Seventeen years ago, I worked at a small start-up pharmaceutical company in Ft. Washington, PA. One of the friends I made there was a young chemist, Tom Lawler. Tom was a good guy, and we got along well, but Coors Light was where his beer world began and ended. I decided to open his eyes to the variety that was available -- which wasn't really all that much, in 1991, in the Philadelphia area.
The first cracks in the wall were Yuengling Lager and Killian's Irish Red (which was a significantly beefier beer in those days). Tom took to them, and we ran around in Berks County, drinking Yuengling and eating the local Pennsylvania Dutch chow. We grabbed a new toxicologist at the firm, Les Gibbs, a Bud man, and broke him in on beer variety, too.
We toured the Yuengling and Lion breweries (talk about back in the day...our first Lion tour featured scrounging up some hardhats, and duckwalking under tanks in the crowded old fermentation hall). We took a day off work to go down to the old Dock Street brewpub at 18th & Cherry for May Day, when they released their bock and had a farmer bring three goats into the city.
The high point while we were at Greenwich was probably in 1993. (Warning: long and rambling reminiscence ahead.) Eight of us did "The Long Ranger Trip," a three-day journey into New England, where we visited New England Brewing (where I first met Phil Markowski), New Haven Brewing (where we had a very funny and profane tour and walked away with an unexpected free case of each of their beers...those were the days) the Hartford Brewery (where the beer tasted like there'd been a cleaning solution incident, except the alt, which was good), Northampton Brewery (where one of our gang got a quick French lesson), Commonwealth (a sadly missed brewpub that was all about cask ale), Harpoon (we sucked down a lot of Oatmeal Stout on the tour, during which it started snowing heavily), Cambridge Brewing (where we had one of the coolest yards of beer I've ever seen; a dark beer floated on top of a lighter one, and the dark spiraled down into the light), and then a harsh run up a very snowy I-95 that ended just short of the Maine border where we finally gave up and ditched it for the night in a hotel. We'd planned to visit the Portsmouth Brewery and Gritty McDuff's and Geary, but the three hours it took us to go fifty miles up I-95 convinced us otherwise.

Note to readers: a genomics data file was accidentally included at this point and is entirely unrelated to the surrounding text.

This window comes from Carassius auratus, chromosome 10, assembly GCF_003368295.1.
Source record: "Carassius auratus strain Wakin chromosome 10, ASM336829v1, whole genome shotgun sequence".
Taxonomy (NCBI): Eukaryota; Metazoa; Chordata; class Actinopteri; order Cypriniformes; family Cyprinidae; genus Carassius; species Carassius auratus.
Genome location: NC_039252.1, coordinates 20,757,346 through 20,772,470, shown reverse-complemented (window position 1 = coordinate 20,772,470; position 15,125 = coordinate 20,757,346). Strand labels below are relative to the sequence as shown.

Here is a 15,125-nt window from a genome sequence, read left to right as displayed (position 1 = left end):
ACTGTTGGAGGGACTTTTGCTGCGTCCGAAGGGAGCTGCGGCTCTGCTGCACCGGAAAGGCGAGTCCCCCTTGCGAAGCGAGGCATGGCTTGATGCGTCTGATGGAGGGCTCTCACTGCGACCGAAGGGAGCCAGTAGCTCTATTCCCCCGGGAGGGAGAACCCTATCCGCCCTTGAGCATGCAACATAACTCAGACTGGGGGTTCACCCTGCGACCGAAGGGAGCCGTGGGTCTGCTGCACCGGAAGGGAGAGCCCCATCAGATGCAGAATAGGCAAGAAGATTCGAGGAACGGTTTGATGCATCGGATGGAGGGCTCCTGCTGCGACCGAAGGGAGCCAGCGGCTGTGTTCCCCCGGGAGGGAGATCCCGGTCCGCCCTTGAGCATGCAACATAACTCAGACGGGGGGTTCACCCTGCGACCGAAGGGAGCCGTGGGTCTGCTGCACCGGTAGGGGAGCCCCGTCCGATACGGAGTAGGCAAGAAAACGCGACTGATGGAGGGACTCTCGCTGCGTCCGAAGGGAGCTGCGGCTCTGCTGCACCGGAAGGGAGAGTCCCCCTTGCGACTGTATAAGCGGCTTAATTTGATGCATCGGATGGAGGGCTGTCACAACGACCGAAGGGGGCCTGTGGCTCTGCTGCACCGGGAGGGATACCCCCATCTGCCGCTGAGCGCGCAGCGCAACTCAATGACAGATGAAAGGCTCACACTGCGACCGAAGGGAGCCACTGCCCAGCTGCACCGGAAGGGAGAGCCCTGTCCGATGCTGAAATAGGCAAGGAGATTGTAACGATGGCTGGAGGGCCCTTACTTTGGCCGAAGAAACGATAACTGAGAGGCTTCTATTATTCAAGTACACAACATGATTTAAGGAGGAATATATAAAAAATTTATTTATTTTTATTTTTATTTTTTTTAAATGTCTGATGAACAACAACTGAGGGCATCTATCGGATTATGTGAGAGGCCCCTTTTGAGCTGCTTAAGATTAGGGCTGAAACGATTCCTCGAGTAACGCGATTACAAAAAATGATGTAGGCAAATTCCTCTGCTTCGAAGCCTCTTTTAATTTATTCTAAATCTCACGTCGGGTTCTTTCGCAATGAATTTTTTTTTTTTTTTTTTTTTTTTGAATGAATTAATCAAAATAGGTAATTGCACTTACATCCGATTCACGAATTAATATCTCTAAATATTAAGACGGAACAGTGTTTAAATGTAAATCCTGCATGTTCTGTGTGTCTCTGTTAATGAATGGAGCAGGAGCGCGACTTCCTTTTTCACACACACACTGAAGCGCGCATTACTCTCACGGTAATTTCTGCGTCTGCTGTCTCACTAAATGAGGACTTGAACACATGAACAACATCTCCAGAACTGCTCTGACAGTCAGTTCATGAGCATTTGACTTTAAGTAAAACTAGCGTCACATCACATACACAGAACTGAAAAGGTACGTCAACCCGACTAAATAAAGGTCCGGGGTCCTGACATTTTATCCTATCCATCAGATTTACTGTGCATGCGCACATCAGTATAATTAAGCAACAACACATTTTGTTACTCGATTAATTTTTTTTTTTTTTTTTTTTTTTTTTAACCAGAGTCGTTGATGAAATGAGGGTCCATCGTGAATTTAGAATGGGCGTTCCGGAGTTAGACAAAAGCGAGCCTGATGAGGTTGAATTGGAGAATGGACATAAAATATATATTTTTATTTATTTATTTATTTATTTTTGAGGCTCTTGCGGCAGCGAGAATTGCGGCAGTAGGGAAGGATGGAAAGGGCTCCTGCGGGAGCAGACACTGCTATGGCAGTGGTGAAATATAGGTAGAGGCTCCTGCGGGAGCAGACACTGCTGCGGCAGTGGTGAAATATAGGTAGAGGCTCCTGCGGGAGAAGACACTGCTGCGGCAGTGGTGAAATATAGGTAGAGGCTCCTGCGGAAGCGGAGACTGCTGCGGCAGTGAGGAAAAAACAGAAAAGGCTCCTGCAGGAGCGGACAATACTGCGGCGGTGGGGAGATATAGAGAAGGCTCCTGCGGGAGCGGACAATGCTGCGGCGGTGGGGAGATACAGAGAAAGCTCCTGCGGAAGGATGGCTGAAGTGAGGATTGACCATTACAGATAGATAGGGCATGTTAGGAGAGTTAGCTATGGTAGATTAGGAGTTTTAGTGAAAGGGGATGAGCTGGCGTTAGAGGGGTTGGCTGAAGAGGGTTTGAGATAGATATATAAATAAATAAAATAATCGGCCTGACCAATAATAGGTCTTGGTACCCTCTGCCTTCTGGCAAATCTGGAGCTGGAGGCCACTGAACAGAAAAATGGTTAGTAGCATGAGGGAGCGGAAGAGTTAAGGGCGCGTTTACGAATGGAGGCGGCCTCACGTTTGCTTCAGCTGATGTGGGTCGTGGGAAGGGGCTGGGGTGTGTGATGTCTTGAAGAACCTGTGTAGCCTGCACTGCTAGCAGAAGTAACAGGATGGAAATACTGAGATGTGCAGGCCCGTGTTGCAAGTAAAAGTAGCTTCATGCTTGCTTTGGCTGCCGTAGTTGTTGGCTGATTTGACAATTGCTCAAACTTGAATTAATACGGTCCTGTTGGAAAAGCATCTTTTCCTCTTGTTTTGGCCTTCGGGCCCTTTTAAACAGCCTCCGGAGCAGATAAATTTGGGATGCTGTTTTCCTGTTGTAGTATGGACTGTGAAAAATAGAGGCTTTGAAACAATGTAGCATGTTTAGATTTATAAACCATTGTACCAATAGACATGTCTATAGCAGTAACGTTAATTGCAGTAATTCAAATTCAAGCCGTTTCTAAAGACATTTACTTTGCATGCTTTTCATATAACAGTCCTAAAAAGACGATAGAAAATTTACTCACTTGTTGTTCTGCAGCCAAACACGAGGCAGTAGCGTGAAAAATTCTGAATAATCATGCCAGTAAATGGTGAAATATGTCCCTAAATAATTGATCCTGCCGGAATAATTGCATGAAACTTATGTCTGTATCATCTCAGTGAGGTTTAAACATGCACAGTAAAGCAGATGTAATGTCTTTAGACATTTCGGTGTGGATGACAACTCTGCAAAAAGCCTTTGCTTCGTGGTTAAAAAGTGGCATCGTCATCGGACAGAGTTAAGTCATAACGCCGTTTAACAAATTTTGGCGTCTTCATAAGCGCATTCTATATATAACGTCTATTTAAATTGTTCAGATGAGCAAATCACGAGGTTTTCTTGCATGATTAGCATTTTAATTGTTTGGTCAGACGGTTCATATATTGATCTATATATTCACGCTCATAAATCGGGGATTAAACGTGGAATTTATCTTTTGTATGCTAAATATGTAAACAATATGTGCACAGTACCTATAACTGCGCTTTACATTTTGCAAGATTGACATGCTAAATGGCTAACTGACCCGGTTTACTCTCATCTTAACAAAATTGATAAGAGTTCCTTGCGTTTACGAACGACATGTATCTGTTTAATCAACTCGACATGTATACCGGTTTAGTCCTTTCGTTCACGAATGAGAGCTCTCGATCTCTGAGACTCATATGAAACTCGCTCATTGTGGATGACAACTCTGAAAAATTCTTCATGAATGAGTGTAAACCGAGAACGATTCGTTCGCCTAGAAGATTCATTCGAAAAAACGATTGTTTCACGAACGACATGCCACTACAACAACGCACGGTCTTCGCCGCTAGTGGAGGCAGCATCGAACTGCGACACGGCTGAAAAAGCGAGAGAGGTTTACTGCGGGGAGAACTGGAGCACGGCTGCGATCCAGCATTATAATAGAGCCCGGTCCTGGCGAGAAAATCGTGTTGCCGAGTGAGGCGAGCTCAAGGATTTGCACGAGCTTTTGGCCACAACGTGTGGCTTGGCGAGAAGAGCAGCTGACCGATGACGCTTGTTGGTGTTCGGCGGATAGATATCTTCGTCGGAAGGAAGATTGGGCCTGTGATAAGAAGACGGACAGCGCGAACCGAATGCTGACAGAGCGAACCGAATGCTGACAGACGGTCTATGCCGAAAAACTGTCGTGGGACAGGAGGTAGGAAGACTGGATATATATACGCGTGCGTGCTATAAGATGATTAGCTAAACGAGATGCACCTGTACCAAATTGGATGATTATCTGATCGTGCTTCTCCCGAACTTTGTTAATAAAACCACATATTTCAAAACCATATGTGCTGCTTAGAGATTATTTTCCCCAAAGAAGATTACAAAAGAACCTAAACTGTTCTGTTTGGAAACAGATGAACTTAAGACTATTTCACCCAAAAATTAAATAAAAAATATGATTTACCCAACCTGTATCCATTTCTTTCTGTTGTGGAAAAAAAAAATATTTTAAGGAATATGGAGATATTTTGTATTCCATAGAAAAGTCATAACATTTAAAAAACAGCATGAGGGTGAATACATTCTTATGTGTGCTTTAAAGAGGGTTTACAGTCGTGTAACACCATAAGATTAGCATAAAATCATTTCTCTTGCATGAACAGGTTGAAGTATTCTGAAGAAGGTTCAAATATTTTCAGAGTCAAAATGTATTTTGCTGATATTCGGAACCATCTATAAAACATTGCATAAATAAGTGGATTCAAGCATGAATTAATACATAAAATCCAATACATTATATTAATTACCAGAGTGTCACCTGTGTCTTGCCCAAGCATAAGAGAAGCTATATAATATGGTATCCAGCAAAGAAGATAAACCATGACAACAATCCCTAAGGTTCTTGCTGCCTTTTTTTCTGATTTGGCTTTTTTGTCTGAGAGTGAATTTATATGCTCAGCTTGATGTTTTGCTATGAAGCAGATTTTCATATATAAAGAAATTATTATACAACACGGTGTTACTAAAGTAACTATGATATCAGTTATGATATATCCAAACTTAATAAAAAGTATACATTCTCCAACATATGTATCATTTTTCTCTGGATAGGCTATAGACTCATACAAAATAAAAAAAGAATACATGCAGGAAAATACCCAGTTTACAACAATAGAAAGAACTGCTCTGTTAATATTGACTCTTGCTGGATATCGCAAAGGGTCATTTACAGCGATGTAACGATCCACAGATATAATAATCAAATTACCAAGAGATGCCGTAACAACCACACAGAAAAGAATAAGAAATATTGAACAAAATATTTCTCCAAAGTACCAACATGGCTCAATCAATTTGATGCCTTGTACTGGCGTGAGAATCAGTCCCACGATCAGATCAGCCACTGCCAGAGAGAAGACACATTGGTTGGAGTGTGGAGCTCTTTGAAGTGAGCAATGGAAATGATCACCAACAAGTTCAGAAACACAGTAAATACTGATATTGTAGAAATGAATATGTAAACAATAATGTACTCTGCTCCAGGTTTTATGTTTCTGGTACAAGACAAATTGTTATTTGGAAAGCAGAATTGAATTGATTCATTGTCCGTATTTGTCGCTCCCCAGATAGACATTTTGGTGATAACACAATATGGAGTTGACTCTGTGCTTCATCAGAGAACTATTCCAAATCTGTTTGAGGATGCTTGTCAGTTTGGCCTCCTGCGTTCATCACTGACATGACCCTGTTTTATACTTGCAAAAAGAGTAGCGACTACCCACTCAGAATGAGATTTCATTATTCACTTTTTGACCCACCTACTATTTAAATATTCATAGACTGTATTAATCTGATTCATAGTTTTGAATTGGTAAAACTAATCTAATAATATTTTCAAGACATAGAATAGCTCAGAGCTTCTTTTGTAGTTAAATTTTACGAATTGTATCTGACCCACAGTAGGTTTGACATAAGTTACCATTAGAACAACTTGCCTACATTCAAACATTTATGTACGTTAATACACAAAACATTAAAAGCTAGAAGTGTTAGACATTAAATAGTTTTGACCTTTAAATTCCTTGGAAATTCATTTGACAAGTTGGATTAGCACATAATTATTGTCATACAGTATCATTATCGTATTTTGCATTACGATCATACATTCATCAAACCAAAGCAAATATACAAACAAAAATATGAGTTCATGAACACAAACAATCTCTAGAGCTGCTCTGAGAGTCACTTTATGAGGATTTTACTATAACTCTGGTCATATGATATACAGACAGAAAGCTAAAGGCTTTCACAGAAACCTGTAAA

The next day we made the 11 AM tour at Catamount, did some drinking at the Inn at Long Trail (still a favorite stop; we dropped off about half the guys here, they were going to stay and ski at Killington), took in the self-guided tour at the old Long Trail brewery (and bought lots of stuff from the powerfully cute woman in the hospitality room), and then finished up in Brattleboro at The Latchis (back when they were still brewing; we were terribly gruffty and rough for the white linen dining room, but the waiter was extremely gracious about it) and the last stop, appropriately, was McNeill's (as rough and gruffty as we were, but friendly, and the beer was excellent).
As you can see, the beer education process had gone well. The point of this whole long post was last night, when I was over at Tom's house for the Super Bowl. The three of us -- me, Les, and Tom -- stood in his barroom, where beer posters lined the overhead, and his "shrine" of Yuengling collectibles and antiques sat proudly below the plasma screen. Each of us was holding a glass of draft Tröegs Nugget Nectar from the sixtel he'd reserved for this occasion, served on his two-tap home draft system (Miller Lite on the other tap, he's a reasonable man). That's when Tom gestured at the shrine, and held up the beer, and said to me, "You know, this is all your fault." We clinked glasses and grinned.
The pleasure of having turned someone on to the fuller joys of the broad spectrum of beer was gratifying. Getting invited to a party where there was draft Nugget Nectar was a nice side benefit as well!